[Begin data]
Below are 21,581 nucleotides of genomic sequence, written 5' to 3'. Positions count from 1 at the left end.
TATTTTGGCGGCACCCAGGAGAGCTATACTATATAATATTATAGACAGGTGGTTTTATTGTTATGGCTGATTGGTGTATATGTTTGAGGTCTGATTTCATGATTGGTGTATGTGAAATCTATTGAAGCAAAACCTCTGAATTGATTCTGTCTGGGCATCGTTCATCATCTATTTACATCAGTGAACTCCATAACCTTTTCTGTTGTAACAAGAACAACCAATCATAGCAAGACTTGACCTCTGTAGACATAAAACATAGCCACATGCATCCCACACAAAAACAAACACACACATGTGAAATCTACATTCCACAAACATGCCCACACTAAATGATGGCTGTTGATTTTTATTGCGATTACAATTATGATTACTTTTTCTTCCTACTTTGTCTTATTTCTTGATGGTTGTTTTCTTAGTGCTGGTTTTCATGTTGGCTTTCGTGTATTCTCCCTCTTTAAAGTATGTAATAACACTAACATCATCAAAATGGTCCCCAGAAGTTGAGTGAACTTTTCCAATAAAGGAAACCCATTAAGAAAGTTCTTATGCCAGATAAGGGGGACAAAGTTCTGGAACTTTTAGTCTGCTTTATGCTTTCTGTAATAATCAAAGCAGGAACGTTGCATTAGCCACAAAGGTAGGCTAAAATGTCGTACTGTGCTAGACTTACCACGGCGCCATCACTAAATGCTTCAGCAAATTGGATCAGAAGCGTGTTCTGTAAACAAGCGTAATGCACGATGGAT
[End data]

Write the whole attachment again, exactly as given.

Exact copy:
Below are 21,581 nucleotides of genomic sequence, written 5' to 3'. Positions count from 1 at the left end.
TATTTTGGCGGCACCCAGGAGAGCTATACTATATAATATTATAGACAGGTGGTTTTATTGTTATGGCTGATTGGTGTATATGTTTGAGGTCTGATTTCATGATTGGTGTATGTGAAATCTATTGAAGCAAAACCTCTGAATTGATTCTGTCTGGGCATCGTTCATCATCTATTTACATCAGTGAACTCCATAACCTTTTCTGTTGTAACAAGAACAACCAATCATAGCAAGACTTGACCTCTGTAGACATAAAACATAGCCACATGCATCCCACACAAAAACAAACACACACATGTGAAATCTACATTCCACAAACATGCCCACACTAAATGATGGCTGTTGATTTTTATTGCGATTACAATTATGATTACTTTTTCTTCCTACTTTGTCTTATTTCTTGATGGTTGTTTTCTTAGTGCTGGTTTTCATGTTGGCTTTCGTGTATTCTCCCTCTTTAAAGTATGTAATAACACTAACATCATCAAAATGGTCCCCAGAAGTTGAGTGAACTTTTCCAATAAAGGAAACCCATTAAGAAAGTTCTTATGCCAGATAAGGGGGACAAAGTTCTGGAACTTTTAGTCTGCTTTATGCTTTCTGTAATAATCAAAGCAGGAACGTTGCATTAGCCACAAAGGTAGGCTAAAATGTCGTACTGTGCTAGACTTACCACGGCGCCATCACTAAATGCTTCAGCAAATTGGATCAGAAGCGTGTTCTGTAAACAAGCGTAATGCACGATGGAT